Celluloid Superheroes

In honor of the SciFi comedy FUTURE ’38, which screens Wednesday, May 17 at Flix Brewhouse, the OWA staff is creating a Time Capsule to be opened in 80 years.

FUTURE ’38 is a Technicolor valentine to the classic screwball comedies of the 1930s and ‘40s, with a SciFi twist. It’s a time-travel adventure which presents the exotic future-world of 2018 A.D., as imagined by the filmmakers of 1938!

Buy tickets HERE.

More info HERE.

The OWA Time Capsule is designed to represent the most significant artifacts from our era and to explain to the people of 2097 what we were all about and, frankly, what was wrong with us.



Here’s an interesting scientific fact: a new comic book-based film is released every 82 minutes. I know, it actually seems like it’s more often than that, but it’s an undisputed fact. Here are the five indispensable ones in the OWA Time Capsule:

5.) THE PHANTOM: National treasures Billy Zane and Treat Williams (who, if there was any true justice in this world of ours, I would also be able to preface with “Multiple Academy Award winning actors”) anchor this would-be 1996 summer blockbuster based on the long-running newspaper comic strip. Tongue firmly in cheek, the film is funny, entertaining, and completely aware of what it is. There is an alternate timeline where Bruce Campbell ends up playing the title role, and AVATAR is no longer the highest grossing film of all time. Bonus: Catherine Zeta-Jones ended up making her American film debut in this and six years later won an Oscar. Coincidence?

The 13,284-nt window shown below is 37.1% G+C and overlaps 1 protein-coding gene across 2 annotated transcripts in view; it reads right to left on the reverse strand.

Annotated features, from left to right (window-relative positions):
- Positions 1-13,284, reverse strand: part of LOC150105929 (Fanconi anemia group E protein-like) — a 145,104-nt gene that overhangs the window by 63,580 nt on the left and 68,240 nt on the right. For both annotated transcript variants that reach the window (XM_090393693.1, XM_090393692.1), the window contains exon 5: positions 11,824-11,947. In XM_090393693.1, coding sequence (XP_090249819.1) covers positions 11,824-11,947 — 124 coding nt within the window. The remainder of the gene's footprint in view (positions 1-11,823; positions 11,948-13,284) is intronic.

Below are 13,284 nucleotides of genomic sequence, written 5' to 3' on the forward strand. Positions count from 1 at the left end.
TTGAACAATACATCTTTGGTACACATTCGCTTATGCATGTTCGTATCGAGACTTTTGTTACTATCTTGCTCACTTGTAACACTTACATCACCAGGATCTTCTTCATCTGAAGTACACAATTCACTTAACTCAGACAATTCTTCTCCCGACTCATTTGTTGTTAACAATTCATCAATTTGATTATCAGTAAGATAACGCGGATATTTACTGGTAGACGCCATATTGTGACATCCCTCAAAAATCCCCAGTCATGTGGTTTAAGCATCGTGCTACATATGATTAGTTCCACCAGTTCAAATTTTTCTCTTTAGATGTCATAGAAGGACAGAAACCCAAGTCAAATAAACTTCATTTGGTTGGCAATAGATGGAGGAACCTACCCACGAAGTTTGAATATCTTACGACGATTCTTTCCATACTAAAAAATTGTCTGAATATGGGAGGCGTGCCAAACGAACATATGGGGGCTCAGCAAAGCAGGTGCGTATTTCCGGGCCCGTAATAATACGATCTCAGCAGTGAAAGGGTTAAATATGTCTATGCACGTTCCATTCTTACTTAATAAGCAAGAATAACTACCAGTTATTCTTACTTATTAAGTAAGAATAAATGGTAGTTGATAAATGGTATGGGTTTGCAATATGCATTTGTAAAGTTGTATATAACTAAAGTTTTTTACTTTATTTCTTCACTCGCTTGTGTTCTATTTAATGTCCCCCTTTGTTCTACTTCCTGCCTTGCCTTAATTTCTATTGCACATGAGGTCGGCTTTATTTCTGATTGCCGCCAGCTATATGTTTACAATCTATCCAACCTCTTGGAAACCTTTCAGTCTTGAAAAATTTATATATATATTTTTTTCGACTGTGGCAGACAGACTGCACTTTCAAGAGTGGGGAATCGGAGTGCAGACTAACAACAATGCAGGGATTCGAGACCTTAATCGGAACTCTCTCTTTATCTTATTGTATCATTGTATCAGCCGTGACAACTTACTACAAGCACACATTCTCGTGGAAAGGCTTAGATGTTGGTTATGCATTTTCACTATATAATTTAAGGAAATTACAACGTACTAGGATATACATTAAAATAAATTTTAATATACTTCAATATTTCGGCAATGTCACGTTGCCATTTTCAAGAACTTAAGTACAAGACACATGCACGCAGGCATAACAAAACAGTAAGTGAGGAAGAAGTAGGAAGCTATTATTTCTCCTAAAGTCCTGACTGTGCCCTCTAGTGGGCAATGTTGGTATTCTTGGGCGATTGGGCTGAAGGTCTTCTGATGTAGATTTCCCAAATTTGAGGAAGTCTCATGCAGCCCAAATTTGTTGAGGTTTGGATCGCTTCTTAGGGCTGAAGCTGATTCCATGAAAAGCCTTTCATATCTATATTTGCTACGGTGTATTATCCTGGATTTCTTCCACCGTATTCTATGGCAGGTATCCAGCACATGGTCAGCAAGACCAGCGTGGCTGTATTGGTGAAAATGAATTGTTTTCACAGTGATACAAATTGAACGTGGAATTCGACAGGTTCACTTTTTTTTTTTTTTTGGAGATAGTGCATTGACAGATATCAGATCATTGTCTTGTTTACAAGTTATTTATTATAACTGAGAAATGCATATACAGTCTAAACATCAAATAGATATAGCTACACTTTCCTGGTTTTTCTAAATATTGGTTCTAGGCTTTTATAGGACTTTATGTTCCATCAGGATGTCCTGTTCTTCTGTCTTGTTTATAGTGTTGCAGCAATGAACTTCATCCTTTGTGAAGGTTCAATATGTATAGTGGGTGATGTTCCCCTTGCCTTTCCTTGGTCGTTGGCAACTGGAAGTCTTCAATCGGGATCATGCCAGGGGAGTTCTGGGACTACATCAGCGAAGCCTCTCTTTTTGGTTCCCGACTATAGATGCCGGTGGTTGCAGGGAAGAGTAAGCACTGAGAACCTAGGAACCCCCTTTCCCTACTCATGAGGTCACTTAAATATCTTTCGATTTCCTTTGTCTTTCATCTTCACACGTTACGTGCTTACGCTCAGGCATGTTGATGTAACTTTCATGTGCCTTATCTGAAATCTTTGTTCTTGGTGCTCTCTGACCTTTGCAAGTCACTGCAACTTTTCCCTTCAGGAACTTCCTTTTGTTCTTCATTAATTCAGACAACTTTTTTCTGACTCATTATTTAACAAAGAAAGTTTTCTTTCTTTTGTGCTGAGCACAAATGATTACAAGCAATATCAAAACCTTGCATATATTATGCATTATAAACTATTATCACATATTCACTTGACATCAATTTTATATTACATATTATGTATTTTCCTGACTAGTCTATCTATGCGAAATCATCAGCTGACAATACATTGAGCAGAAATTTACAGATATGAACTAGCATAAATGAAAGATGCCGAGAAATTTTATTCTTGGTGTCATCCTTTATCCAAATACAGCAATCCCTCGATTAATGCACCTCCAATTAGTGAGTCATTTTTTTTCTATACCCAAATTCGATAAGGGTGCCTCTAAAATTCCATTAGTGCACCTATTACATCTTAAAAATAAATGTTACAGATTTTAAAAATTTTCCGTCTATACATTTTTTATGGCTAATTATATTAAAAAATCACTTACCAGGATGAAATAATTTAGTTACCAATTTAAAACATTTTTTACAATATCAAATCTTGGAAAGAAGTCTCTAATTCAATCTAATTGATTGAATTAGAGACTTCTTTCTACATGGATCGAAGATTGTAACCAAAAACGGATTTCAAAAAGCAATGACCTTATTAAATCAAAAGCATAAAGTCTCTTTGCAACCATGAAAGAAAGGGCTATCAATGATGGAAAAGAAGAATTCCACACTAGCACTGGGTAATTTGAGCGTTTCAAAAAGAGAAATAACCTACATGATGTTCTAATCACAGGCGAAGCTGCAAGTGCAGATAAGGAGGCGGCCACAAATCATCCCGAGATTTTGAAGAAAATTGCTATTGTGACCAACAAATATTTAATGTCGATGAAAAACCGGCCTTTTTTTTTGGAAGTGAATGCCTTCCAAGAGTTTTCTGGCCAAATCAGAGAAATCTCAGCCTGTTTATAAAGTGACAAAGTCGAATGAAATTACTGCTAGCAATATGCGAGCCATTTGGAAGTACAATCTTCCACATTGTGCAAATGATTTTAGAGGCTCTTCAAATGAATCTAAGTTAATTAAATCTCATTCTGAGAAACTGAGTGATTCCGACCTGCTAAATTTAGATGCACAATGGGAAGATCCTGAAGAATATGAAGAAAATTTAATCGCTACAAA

4.) CAPTAIN AMERICA - THE WINTER SOLDIER: The best of the hundreds of Marvel Universe films (four more have been shot since I started writing this article.) Having gotten the standard issue origin story out of the way, this sequel throws in elements of a paranoid political thriller with the legally required “Marvel Phase Whatever” necessities, creating an exciting popcorn movie anchored around Chris Evans's strong performance in the title role. It’s almost a disappointment that it ends the way all of these movies have to, with a bunch of CGI stuff flying around and fighting (easily the least entertaining part of the movie). Living legend Robert Redford even manages to lend a sense of dignity to the proceedings while cashing a paycheck. If only every Marvel film was allowed this much leeway.

3.) SUPERMAN: There have been seven movies about Superman, and, well… one of them is really great! The first superhero event blockbuster, this film is epic in scale, following the Man of Steel's birth on Krypton through his life in Smallville to his current gig as a beat reporter/defender of Earth. The late Christopher Reeve is so damn great as Superman (and more crucially, as Clark Kent) that there should be a federal law preventing anyone else from attempting to play him going forward. Gene Hackman shows his underrated comic abilities hamming it up alongside Ned Beatty as Lex Luthor, and you can literally see Marlon Brando reading the cue cards during his scenes. And best of all, Zack Snyder had nothing at all to do with the film.

2.) A HISTORY OF VIOLENCE: You know how you saw GUARDIANS OF THE GALAXY 2 last weekend and loved how light and funny it was? Yeah, this movie is not that.




1.) DICK TRACY: “Hey Reid, what’s your favorite comic book movie?” is a question that I have never been asked. Should this theoretical conversation ever take place, Warren Beatty’s 1990 blockbuster would be my answer. Designed and shot in only a handful of primary colors, the film is the most visually imaginative comic world ever committed to the screen (just compare this to the overlit, assembly style look of every Marvel movie). Beatty is famously friends with everyone in Hollywood, and the epic, eclectic supporting cast here is something to behold (Al Pacino! Mandy Patinkin! William Forsythe!) Seriously, if you have never seen this movie (or haven’t seen it since you were a kid and only remember that they managed to sneak nudity into a Disney flick) it’s worth a rewatch.